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Blog of


Arthur Stein
Professor of Political Science


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This past week, we once again had illustrations of a major aspect of social life: process matters.

There is a worldview that suggests that outcomes are all that matter. People make choices and the process by which they arrive at them does not matter. Outcome are then said to be process-independent. A high school senior’s choice of which college to attend should not depend on the sequence by which she opens the envelopes from the colleges to which she applied.

An alternative view of the world argues that process determines outcomes. Here, the critical feature is that people cannot evaluate all the options in the world and the one on which they settle will be driven by the sequence in which they were evaluated. A good example is buying a house. No one evaluates every house on the market but hones in on a set, begins a process and stops at some point. The outcome is process dependent.

These two perspectives are important and have many implications which I will not address here.

This week there were two examples in which process was crucial even though it did not affect the outcome.

The first example if that of DeAndre Jordan. He is a talented center on the Los Angeles Clippers basketball team and he was a free agent. Jordan pursued his options in free agency and decided to leave the Clippers and join the Dallas Mavericks. But the NBA provides a 9 day period, a moratorium, in which agreements can be negotiated but cannot be final. Having verbally agreed to a deal with Dallas, Jordan had a change of heart and decided at the last minute to re-sign with his old team. Jordan could, of course, have done that right away. But rather than decide on staying with the Clippers, he negotiated a tentative deal with another team and then at the last minute changed his mind. The outcome for him of re-signing with his old team would have been the same whether he did that initially or after a negotiated dalliance with another team. The story of his reversal is the stuff of comic opera which provided much fodder for sports journalists and fans.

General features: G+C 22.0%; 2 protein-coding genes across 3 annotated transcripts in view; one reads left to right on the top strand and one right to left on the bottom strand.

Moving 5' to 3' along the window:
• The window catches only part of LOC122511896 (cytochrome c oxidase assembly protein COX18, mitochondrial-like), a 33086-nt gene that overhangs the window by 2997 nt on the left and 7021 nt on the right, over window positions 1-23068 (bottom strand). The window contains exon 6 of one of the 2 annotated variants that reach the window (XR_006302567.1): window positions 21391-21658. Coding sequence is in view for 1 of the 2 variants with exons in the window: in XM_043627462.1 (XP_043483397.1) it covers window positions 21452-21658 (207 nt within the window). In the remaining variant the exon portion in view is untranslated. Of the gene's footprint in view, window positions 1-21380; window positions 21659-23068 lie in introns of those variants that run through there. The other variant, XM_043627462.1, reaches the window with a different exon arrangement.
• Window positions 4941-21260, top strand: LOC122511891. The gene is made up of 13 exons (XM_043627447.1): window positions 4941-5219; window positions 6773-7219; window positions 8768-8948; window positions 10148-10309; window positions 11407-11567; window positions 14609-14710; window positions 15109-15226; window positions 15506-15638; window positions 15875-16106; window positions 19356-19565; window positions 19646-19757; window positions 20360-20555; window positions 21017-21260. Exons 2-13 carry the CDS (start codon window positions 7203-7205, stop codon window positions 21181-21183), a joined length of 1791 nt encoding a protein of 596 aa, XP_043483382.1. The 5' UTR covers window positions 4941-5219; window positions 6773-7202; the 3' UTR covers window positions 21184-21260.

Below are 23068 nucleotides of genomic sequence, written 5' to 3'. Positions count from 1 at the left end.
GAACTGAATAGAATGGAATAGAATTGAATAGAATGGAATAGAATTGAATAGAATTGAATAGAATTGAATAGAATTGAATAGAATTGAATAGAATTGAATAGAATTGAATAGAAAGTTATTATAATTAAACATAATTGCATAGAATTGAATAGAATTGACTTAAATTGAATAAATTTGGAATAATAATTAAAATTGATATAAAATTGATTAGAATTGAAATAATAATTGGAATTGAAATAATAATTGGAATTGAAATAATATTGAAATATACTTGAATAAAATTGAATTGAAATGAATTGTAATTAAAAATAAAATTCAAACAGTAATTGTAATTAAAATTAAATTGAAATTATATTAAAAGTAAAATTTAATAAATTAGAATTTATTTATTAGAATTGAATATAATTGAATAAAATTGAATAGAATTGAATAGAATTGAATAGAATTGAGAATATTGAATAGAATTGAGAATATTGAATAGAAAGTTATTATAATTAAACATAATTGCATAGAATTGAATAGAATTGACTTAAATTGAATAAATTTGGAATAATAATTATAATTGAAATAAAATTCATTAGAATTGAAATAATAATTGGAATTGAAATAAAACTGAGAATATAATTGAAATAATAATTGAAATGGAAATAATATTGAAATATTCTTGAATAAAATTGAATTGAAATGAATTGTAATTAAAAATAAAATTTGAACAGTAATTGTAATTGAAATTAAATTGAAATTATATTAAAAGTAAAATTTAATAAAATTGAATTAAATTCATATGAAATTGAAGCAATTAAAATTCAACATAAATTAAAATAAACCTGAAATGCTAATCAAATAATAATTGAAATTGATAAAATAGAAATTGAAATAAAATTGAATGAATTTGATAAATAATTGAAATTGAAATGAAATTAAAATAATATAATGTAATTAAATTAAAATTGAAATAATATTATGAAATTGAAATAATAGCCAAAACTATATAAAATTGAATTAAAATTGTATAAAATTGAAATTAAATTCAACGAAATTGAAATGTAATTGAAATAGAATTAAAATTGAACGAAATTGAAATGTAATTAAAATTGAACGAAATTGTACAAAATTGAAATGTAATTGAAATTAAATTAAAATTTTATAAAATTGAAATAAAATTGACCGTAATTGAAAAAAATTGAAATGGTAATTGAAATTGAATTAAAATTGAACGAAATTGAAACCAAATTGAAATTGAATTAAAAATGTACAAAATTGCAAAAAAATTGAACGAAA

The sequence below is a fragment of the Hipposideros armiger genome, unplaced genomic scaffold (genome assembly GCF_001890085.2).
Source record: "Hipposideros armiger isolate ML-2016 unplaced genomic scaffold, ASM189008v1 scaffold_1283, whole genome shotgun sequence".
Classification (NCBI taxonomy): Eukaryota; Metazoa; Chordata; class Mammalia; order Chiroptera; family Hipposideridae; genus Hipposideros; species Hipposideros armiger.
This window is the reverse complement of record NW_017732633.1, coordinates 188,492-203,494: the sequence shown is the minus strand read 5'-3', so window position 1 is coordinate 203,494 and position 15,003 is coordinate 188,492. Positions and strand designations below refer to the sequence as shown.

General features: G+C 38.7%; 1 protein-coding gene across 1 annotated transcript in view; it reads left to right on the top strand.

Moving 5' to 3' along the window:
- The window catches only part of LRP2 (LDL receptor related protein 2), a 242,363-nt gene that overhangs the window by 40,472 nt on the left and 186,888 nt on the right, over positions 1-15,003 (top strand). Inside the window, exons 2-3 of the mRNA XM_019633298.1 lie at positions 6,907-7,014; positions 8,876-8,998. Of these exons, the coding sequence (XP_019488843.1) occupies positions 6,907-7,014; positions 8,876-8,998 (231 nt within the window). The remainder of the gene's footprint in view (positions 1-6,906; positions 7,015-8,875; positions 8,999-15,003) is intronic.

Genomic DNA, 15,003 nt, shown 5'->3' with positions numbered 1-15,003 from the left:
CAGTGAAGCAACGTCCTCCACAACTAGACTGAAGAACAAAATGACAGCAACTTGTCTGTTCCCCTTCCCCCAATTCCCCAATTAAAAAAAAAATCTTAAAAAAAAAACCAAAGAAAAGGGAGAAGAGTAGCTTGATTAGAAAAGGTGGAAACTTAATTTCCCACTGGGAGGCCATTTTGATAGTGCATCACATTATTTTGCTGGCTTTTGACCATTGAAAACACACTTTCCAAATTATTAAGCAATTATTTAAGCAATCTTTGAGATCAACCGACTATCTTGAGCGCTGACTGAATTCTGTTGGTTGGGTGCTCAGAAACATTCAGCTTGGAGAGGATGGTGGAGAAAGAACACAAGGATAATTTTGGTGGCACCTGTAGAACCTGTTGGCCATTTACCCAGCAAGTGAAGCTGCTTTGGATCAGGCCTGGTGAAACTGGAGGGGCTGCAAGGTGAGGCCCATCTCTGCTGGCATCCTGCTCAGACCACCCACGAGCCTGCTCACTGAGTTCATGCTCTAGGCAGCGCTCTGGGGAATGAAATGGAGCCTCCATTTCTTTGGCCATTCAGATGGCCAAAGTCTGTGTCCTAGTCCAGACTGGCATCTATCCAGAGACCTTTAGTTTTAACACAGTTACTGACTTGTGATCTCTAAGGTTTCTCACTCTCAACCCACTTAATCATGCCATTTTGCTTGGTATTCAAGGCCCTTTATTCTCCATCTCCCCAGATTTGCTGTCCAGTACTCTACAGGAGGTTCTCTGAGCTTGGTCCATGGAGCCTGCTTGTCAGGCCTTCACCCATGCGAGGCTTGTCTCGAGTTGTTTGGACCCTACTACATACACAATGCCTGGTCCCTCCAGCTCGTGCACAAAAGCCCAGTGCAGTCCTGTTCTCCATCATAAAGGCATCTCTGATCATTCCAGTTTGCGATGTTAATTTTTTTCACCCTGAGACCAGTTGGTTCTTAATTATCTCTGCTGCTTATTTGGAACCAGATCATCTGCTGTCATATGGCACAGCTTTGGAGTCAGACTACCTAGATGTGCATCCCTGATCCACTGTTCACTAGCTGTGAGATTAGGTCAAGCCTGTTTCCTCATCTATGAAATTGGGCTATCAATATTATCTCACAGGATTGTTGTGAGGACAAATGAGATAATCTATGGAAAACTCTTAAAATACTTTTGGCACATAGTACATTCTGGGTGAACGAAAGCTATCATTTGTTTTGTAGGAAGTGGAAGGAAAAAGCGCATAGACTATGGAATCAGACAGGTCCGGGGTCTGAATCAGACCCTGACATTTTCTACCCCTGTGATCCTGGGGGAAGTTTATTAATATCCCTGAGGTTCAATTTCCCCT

But his reversal affects how he is viewed. The two worlds, the one in which he simply re-signs with the Clippers and the one in which he only does so after a change of heart, are not the same. The outcome of remaining a Clipper is the same for him, but little else. 

A second example is that of Prime Minister Tsipras of Greece and his decisions about accepting the terms of other Eurozone nations for a Greek bailout. Having run for office opposing the austerity conditions which creditors insisted upon, he spent months railing against other European leaders and refusing to agree to the terms upon which they insisted for agreement. At the last minute, and past the deadline set for reaching agreement, he announced that a referendum would be held and that he would recommend that the Greek people vote down the austerity conditions demanded by the creditors. Those with whom he had been negotiating were angered and appalled at the unwillingness of an elected leader to take responsibility. Moreover, the Prime Minister argued that a no vote by Greeks would strengthen his hand in achieving an agreement. The people overwhelmingly voted down the austerity conditions upon which others were insisting.

But then, the Prime Minister put forward a new proposal in which he effectively accepted the austerity conditions that he had rejected a week before and which he had encouraged Greeks to reject in a referendum. The end result would have been completely comparable to that which would have occurred had he simply accepted the austerity conditions in the first place.

Here then are two worlds. One in which the Prime Minister accepts the austerity conditions demanded by creditors and one in which he rejects them, calls for a referendum, recommends that people reject the austerity conditions in the referendum, obtains the no vote he requested, and then accepts the austerity conditions anyway. Both worlds are the same: a Greek Prime Minister accepts the austerity conditions. But the process is completely different and enormously consequential. Among both Greeks and other Europeans, the Prime Minister has lost credibility and trust. Indeed, as I write this, it remains to be seen if the Europeans will accept the Prime Minister’s conversion. Their initial response to his acceptance of terms he had rejected a couple of days earlier was disbelief. They no longer trusted him nor found him credible, and many were insisting on early adoption of austerity and additional r steps simply to demonstrate credibility and commitment.

In both examples, only a couple of days passed before the change of heart, and it is hard to argue that there was some change in conditions that drove the shift in choice.

But the processes, the change of heart in each case, signaled something important about the actors, quite apart from the choice upon which they finally alighted.

People reveal something critical about themselves not just in the choices they make, but in the processes by which they arrive at them. The judgments being drawn about them are as consequential as their choices. The implications for their credibility and trustworthiness are immense. Sometimes, others preclude such reversals because of their assessments of the character demonstrated in the process.

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